3D models clearly have the advantage of enabling design in three dimensions, which is particularly useful for complex projects, however once the model exists, there is the significant additional advantage of being used for consultation with stakeholders.  Figure 8 shows an example of a model viewed through the Microsoft HoloLens.  This provides a large virtual model that can be “placed” on a table and stakeholders or designers can collaborate, all viewing the same virtual model in three dimensions.  The models can also be viewed within a virtual reality environment where they can be marked up for use as site inductions prior to going to site as the example in Figure 8 shows.  The ability to have had a virtual site induction prior to going to high risk sites can have a hugely beneficial impact on health and safety, but also can reduce the need for some site visits where the sole purpose is a high-level review of progress.

Figure 8: Viewing 3D models in Mixed Reality (left) and Virtual reality (right)

3.3.2 Virtual Reality used on the Newcastle Inner City Bypass project, NSW

A series of models for Newcastle Inner City Bypass project in NSW were constructed and then combined. Firstly, a 3D fly through and model of the entire project including cuts, embankments, pavements and bridges was constructed for client visualisation. A 3D Leapfrog geology model was then constructed separately for a single cutting area using existing borehole information and exported into an industry standard #D format. At this point the model was brought into the VR model and attributes for each rock unit added. This method allows the user whether that is the designer or the client to walk around the infrastructure. In this case the geology was visible for this cut and could allow subtle design changes to optimise bench location for drainage or batter angle on specific benches where geological features such as coal deposits are known to exist. This is only possible because the user gains an appreciation of all components of the model in 3D. Screen shots from within the VR model are presented below in Figure 9 and Figure 10. These depict the visual output and how a rock unit can be interrogated for geotechnical parameters.

Figure 9: Geology from the 3D model projected onto the design model (note the location of the black coal measure layers)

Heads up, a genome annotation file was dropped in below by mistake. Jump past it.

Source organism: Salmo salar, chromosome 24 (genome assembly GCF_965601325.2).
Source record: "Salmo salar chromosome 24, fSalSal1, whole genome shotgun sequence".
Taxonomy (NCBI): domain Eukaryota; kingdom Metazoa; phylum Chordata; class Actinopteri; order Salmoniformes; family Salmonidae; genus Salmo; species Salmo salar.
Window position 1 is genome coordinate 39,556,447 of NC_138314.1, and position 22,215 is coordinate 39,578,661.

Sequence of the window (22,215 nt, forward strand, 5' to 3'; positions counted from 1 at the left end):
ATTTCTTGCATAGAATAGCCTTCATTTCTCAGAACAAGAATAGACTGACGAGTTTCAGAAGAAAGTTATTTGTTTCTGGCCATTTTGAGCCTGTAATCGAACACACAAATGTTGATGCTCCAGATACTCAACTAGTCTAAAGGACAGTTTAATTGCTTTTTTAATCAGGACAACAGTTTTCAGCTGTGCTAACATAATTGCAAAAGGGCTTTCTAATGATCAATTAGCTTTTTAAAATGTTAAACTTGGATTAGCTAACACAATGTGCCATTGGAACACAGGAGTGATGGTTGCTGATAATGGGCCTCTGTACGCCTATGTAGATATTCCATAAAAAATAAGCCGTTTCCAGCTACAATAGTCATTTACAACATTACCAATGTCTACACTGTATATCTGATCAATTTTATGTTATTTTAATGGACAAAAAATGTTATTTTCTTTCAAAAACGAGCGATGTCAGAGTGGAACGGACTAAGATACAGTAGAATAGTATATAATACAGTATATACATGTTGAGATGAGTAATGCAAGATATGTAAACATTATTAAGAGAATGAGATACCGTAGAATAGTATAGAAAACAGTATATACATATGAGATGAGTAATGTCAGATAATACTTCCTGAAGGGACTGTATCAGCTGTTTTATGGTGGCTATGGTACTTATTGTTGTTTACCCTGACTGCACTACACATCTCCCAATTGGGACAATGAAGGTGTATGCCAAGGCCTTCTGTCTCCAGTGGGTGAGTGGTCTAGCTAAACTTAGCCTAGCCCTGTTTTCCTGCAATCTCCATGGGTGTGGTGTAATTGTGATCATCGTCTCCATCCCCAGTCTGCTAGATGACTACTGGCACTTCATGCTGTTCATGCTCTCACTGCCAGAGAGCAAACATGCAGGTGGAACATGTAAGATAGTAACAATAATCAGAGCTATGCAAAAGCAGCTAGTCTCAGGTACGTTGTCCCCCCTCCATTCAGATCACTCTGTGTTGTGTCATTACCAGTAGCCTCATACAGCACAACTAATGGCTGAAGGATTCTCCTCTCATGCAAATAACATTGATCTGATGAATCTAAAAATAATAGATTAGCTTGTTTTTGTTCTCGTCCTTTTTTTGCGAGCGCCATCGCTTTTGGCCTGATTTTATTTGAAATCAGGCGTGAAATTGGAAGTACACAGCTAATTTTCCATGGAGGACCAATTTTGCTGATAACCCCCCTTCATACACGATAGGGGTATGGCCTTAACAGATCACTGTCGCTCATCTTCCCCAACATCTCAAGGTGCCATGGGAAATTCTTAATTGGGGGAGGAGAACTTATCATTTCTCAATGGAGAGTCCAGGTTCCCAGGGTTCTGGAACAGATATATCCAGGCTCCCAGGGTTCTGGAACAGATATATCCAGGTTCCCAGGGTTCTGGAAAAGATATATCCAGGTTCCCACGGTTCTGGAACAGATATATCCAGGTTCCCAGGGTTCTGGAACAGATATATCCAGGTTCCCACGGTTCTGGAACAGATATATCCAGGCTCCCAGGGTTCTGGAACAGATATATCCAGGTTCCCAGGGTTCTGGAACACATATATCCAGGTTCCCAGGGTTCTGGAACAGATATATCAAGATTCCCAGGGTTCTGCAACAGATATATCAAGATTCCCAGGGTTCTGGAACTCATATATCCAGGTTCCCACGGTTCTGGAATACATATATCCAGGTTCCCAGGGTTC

Figure 10: Interrogation of a particular rock unit for name and typical UCS value


4.1  Benefits of 3D Models

4.1.1 Expected benefits of 3D modelling can be quickly realised

1. The software provides an effective work-platform for geologists to explore a wide range of data types (in conjunction with GIS and other data management tools)
2. Although there is an up-front cost to develop an initial model, later model changes are usually quick and the effort to generate sections is reduced (i.e. there are cost savings with parts of the documentation process)
3. Communication with designers is significantly improved and where geometry becomes complex and inputs are varied the improvement in the quality of communication can be dramatic
4. Improved communication with clients regarding ground risk, potential requirements (and benefits) of additional GI

4.1.2  Benefits – largely unanticipated when we adopted 3D – can be

1. Synergy across modelling from multiple disciplines – a considerable effort is required to federate models within a project, but the benefits are significant
2. Unexpected visualisations – ‘lithology painting’ where engineering geology unit symbology is used to colour the outside surface of a modelled structure (existing or in design) is a favourite visualisation and just one of many possible when model interoperability is achieved
3. A wider reach within the project team was achieved, as ground models become available within project models. For example, planning teams quickly appreciated the addition of ground models in the project 3D environment to aid communication with external stakeholders. On CRL, a 3D-illustrated discussion about local streams and volcanoes with local ‘tangata whenua’ (people of the land) representatives was memorable.
4. On many projects there has been some opportunity to further develop ground models with data obtained during construction. This has been particularly instructive regarding communication of model reliability and uncertainty (see below). The potential benefits of a ‘whole of life’ ground model can be seen, if not quite realised at present (“BIM for Dirt” as described by a colleague from the Buildings team).
5. Availability of 3D ground models has enabled a wide range of analysis. Hydrogeological analysis is well supported by import/export to the main groundwater modelling packages, and beyond that opportunities to develop a range of applications to extract geometry and properties into other geotechnical applications exist.